Article: Swim Safe Program at Agape, Thailand, 2015
Published by the YASS TRIBUNE, 22 Apr 2015.
Among the rolling hills in Northern Thailand is a small Orphanage named Agape, a far cry from Thailand’s tourist areas, it is a place where many HIV infected and affected orphans live and receive medical treatment.
The couple joined a group called ‘Team Love’ with 22 others, mostly from Mittagong and Bowral, who travel to the orphanage each year to set up a weekly program for the kids; with fun activities that they wouldn’t otherwise get the opportunity to participate in.
“We went in expecting sick kids and we were surprised at how happy and well they were,” Alison said.
She explained that during the last six years America has been able to provide a drug to help with the disease.
“It means these kids aren’t dying from the disease anymore, it used to be a place for babies to go to die, now it is a happier place to be in, but it is still so very sad to see these kids with no parents.”
The orphanage is for kids who are either suffering from HIV or whose parents have died from it. A year ago a pool was built at the Orphanage and Zoggs Australia sponsored the equipment.
“We spent a week there, swimming with toddlers,” Alison said.
“Their swimming skills were very basic, we taught them basic skills and water confidence. Hopefully now they can use the pool more and more.”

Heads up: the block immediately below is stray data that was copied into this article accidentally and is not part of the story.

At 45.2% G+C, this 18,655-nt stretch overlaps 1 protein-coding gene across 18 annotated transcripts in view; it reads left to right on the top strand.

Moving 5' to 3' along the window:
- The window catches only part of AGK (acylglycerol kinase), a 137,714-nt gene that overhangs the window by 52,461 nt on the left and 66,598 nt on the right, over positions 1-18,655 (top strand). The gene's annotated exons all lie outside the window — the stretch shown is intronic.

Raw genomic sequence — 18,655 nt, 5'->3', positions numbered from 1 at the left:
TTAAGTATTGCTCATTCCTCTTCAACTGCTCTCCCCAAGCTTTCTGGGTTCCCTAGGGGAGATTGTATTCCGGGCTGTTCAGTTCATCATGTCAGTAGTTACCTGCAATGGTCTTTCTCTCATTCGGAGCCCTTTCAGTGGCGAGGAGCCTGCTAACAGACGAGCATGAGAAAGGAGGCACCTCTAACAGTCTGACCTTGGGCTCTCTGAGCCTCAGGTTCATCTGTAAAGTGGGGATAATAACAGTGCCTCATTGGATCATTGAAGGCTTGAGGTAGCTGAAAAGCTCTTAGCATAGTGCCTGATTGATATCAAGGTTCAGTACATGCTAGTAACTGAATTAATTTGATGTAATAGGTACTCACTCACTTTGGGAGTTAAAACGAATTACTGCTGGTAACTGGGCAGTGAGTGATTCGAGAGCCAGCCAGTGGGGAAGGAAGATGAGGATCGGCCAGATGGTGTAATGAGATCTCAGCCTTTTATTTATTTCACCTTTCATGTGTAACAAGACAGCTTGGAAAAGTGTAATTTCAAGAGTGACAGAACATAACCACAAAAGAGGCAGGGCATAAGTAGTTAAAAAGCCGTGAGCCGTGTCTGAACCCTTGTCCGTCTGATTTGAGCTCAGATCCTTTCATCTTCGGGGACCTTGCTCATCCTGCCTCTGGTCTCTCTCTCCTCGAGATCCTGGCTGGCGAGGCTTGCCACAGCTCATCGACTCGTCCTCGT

Ben’s mum, Vicki Spencer, also visited the orphanage and predominantly looked after a little blind girl.
“They formed a bond and she took the little girl into the pool – which was very rare – it was absolutely moving.”
The other volunteers from the group visited the surrounding villages, sending out support where kids in the villages with HIV are on the brink of attending the orphanage.
“It was heartbreaking, one girl of about 8 or 9 with HIV was with her mother who was about thirty. Her mother was nearly dead with HIV,” Alison explained.
“The little girl was looking after the mum and great grandmother who was going deaf and blind. The group was talking about bringing the girl and mother to the orphanage.”
The orphanage also has a facility where the mothers are able to take their children with them and stay until they die, where the kids then stay.
Alison describes prostitution as a big problem in this area.
“It’s considered a good job, that’s why they have such problems with HIV, they are just trying to feed their families,” she said.
“It’s hard to change a mentality. The kids at the orphanage are given the information about HIV but in the villages parents are desperate to feed their family and have to make money some how.”
The orphanage houses children from birth up to 24-year of age, where they are encouraged to go onto study at university. The orphanage gets sponsorship for clothing, the running of the orphanage, schooling and university.
“When you get over there you realise how great our lives are here in Australia. The hardest thing was to leave the kids, we were there for a week and having a great time, but then we had to leave them behind – without a mum and dad.”
Spencer Swim Safe will hopefully go back in the new year, if they are able to raise enough funds.
“You do form a bond with the kids and you miss them,” Alison continued.
Alison described it as a life changing experience.
If people want to get involved with Spencer Swim Safe they are encouraged to contact Ben Spencer via the Facebook page. The organisation accepts donations and also takes on volunteers.
Alison teaching vital swimming skills to one of the orphans at Agape Home.